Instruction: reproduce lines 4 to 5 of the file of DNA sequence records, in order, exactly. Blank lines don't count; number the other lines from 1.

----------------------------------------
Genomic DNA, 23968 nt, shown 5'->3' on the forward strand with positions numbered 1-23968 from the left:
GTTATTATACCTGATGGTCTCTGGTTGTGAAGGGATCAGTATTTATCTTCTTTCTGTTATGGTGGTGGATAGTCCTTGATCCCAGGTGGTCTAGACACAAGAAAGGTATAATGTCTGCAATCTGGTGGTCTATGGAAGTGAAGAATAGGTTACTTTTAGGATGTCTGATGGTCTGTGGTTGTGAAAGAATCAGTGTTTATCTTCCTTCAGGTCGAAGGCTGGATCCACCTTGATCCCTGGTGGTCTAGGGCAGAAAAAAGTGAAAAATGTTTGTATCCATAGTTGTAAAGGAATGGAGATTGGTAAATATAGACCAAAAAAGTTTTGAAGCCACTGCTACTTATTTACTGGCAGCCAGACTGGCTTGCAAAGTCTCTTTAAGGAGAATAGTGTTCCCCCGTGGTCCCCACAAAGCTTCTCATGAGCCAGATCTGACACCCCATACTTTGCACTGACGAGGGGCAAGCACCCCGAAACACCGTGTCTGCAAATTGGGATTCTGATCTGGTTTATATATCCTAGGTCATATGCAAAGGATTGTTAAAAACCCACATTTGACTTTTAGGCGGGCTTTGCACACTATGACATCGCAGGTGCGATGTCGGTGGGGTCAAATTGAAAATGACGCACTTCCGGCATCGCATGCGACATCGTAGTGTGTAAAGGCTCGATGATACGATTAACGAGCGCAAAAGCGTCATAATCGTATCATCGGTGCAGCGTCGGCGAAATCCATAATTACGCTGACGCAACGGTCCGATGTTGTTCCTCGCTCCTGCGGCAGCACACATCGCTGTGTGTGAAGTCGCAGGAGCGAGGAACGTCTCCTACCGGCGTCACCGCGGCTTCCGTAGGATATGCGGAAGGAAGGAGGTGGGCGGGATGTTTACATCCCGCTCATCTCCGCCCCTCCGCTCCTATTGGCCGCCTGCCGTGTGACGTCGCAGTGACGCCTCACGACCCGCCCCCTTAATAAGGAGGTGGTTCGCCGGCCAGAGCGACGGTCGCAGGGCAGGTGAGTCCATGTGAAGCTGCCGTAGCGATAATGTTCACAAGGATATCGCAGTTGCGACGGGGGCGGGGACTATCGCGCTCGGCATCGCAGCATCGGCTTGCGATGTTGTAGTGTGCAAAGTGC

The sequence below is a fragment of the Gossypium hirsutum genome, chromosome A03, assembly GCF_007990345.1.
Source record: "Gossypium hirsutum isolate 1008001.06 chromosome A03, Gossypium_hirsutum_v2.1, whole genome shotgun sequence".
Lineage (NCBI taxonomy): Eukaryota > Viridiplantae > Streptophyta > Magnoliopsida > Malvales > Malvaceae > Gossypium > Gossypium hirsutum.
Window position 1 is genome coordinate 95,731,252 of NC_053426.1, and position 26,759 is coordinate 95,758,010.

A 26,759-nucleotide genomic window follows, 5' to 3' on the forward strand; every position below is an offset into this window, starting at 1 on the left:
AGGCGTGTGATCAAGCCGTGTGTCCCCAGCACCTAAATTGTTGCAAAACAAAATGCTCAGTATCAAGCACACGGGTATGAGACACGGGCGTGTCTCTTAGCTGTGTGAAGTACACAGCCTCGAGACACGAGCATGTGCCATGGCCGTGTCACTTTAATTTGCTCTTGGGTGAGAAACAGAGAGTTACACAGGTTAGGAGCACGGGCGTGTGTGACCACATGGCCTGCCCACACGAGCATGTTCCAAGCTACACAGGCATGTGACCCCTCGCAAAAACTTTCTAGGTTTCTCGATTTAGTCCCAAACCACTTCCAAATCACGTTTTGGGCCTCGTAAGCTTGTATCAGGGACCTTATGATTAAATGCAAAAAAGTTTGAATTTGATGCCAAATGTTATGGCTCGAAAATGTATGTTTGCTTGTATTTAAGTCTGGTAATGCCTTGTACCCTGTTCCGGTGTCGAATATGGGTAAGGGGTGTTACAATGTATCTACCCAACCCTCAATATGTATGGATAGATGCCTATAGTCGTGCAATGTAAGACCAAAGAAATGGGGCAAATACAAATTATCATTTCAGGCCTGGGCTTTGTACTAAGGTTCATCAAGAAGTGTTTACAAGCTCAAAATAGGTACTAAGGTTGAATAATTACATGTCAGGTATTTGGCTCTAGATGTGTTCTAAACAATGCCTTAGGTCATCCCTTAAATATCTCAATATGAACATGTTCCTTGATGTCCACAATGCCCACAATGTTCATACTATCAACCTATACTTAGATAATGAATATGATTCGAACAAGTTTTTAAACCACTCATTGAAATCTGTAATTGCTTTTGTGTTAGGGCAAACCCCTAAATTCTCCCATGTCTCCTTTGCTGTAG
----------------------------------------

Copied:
Source record: "Gossypium hirsutum isolate 1008001.06 chromosome A03, Gossypium_hirsutum_v2.1, whole genome shotgun sequence".
Lineage (NCBI taxonomy): Eukaryota > Viridiplantae > Streptophyta > Magnoliopsida > Malvales > Malvaceae > Gossypium > Gossypium hirsutum.